12 March 2015

Hidden Treasures from Our Ancestors

We live in an exciting time with reference to being able to research our family history. Records that once could only be accessed by a personal visit in places far away are now available with the click of a mouse. There is much we are able to learn without ever needing to leave our computers. By collecting documents of our ancestors, we can surmise something about their lives. We will never be able to fully capture everything about them, but we can get a peek into their hearts through some of the decisions they made.

I don't think there has ever been a time when the pursuit of family history has been more popular, as evidenced by the expanding of documents online, TV shows, family websites, and research websites. To my way of thinking, this is no accident. Roots are what keep plants grounded so that they can produce beauty, shade, and food. So it is with our roots--family reminds us of where we've come from and what our forebears sacrificed for us so that we can enjoy what we have today.

Working on the assumption that we each want a decent life and an even better one for our children, we put a great deal of effort into what we do on an everyday basis. We spend years in school to gain the skills we need to get a better job, or we work harder at what we do so that we can be as successful as possible. For the most part, this is not about self-aggrandizement, but about making a better life. We don't always succeed, and there are many of us who mistakenly feel we have failed because we are not able to pass on great financial benefits to our children or to be remembered in some significant way.

I recently put a family calendar together, and this year, I used two of the months to highlight some of my American ancestors who fought in the Revolutionary War as well as other wars. One ancestor, Samuel Howard II, fought alongside General George Washington for 7 years, was there for that winter in Valley Forge, and was also there when Cornwallis surrendered. On the western side of that war, I have Capt. Thomas Howard who fought the Cherokee alongside such people as George Rogers Clark and Col. David Crockett. There are numerous other family members who also fought in the war effort to help gain independence for our fledgling country. Some perished in their efforts while most did not. In those days, there were no salaries paid--it was volunteerism to its fullest extent. What inspired many to stay with the war effort was the promise of land on which to build their future. It was many years before this actually happened, but it is how the nucleus of my father's family came to be in Kentucky.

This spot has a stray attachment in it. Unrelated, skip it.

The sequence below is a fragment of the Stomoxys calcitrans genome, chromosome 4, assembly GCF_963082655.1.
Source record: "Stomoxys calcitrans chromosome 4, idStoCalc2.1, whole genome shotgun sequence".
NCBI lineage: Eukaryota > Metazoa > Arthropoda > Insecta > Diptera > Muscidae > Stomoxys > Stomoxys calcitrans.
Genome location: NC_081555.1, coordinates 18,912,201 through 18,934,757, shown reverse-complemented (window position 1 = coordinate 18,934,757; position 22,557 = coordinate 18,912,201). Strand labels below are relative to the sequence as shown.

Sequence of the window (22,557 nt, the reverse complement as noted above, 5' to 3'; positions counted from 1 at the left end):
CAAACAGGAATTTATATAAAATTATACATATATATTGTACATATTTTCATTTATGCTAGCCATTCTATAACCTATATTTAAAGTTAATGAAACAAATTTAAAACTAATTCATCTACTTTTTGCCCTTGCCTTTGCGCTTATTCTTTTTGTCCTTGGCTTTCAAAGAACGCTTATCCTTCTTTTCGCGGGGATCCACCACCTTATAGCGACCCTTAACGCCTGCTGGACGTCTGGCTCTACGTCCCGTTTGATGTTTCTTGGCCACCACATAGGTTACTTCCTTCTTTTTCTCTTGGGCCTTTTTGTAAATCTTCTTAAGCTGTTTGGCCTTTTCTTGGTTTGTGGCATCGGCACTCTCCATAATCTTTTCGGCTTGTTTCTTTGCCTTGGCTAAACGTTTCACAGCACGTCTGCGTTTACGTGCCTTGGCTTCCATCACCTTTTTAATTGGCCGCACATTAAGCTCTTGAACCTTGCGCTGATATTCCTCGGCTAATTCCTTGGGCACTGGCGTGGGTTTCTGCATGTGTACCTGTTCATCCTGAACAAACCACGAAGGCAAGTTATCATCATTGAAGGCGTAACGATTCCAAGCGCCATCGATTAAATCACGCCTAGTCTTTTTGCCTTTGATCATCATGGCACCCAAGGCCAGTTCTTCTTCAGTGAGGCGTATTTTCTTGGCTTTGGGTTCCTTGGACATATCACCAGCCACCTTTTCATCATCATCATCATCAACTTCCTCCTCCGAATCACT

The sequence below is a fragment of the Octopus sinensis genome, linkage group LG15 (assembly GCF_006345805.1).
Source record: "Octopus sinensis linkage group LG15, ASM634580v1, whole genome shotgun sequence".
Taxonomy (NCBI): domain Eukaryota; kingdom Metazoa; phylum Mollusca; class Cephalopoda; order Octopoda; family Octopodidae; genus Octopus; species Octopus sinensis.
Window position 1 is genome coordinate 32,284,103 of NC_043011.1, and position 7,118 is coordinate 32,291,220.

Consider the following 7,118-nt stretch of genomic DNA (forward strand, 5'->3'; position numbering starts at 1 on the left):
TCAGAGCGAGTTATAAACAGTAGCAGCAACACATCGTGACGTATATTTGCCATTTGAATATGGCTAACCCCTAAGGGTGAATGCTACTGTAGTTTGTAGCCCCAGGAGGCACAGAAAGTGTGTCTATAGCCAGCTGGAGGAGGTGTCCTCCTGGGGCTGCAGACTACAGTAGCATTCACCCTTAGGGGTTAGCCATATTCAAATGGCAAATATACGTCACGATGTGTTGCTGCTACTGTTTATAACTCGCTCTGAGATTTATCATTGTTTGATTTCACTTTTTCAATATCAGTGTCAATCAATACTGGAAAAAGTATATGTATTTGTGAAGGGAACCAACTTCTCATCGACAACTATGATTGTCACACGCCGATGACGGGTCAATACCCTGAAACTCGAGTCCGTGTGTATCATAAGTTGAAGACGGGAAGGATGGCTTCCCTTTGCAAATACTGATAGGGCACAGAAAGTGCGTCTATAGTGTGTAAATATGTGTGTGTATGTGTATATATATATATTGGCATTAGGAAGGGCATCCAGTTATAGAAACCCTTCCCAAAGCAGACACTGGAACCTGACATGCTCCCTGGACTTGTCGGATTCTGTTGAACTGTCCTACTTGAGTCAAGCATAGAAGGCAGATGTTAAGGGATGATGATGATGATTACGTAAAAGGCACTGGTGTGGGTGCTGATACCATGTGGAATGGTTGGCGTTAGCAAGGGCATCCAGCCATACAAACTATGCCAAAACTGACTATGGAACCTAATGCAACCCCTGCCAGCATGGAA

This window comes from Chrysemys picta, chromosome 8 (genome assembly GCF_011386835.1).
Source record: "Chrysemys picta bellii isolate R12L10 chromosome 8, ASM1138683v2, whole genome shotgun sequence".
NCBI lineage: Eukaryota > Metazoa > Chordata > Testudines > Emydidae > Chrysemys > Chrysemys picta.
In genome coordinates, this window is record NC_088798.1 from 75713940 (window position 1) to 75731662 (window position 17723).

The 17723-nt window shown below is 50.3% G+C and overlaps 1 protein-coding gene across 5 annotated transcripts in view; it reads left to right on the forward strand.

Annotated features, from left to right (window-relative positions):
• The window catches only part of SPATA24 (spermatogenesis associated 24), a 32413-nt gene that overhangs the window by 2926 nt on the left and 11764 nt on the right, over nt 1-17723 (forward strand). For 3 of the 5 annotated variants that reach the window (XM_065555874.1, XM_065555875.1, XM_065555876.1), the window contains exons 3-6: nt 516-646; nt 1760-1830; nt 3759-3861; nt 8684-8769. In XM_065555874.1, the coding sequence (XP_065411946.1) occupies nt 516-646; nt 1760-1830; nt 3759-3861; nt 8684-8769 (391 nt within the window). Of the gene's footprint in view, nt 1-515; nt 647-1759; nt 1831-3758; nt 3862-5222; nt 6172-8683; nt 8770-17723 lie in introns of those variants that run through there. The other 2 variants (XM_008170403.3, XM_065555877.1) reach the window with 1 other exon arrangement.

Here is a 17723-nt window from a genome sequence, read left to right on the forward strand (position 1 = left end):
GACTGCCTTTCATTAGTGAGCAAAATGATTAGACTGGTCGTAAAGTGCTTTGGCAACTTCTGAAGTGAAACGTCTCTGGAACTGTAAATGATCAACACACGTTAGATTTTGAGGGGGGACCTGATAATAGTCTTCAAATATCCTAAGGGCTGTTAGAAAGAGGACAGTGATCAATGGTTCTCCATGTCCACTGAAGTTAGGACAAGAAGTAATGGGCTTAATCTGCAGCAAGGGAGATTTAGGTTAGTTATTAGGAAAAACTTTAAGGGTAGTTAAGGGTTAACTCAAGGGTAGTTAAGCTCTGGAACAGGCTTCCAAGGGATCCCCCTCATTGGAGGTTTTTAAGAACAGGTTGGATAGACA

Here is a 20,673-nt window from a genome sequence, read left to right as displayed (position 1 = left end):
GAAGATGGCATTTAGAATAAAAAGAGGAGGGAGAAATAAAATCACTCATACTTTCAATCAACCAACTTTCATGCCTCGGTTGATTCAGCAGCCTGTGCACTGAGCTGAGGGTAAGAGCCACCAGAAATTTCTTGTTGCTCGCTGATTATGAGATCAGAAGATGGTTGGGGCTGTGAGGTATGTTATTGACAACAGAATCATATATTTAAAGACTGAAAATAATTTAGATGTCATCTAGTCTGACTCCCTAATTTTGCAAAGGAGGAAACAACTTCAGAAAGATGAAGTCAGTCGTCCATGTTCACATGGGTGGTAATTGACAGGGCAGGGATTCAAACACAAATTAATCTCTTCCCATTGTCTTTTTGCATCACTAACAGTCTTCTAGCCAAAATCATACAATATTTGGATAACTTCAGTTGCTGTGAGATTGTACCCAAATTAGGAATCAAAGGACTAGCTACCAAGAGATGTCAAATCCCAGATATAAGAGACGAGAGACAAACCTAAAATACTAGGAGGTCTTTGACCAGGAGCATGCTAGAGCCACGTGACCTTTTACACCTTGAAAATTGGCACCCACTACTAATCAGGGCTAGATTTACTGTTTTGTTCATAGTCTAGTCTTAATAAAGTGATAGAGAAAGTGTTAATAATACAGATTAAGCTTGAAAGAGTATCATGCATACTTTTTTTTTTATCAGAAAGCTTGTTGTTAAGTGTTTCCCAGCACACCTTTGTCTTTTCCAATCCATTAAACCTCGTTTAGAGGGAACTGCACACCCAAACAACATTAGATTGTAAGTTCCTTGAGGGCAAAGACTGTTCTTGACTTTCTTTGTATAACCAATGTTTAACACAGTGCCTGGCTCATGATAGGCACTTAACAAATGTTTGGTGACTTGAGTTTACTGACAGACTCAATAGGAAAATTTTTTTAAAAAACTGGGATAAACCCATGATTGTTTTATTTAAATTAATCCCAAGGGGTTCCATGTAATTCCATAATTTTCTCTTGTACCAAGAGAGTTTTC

I know this is a blog about our Italian heritage, but I share this with you to help you understand the hardships our forebears endured and the sacrifices they made to have a better future. Their lives were extremely difficult and poverty was rampant, but they were fighters. The same can easily be said for those Italians who found the courage to leave behind all that was familiar to them in search of something better. In our idealism, we can be quite shaken by the realities of the struggles to push forward, and not everyone succeeds. However, even in our so-called failures, we learn valuable lessons about ourselves that can serve to enlighten others about our circumstances.

One of my greatest concerns is how quickly our family history can seemingly disappear from us, even by just one generation. Don't let your life be an unknown to your descendants--write it down! Your life matters, and even if you don't have children to pass your history down to, you can donate it to the Salt Lake City Family History Library or even a local library. Your life can be an inspiration to others that come after you, even if you think you have nothing to show for yourself. It wasn't just the Rockefellers, the Carnegies, and the Vanderbilts who built this country--they couldn't have done it without our help!

Jan's Editing Service for Writers


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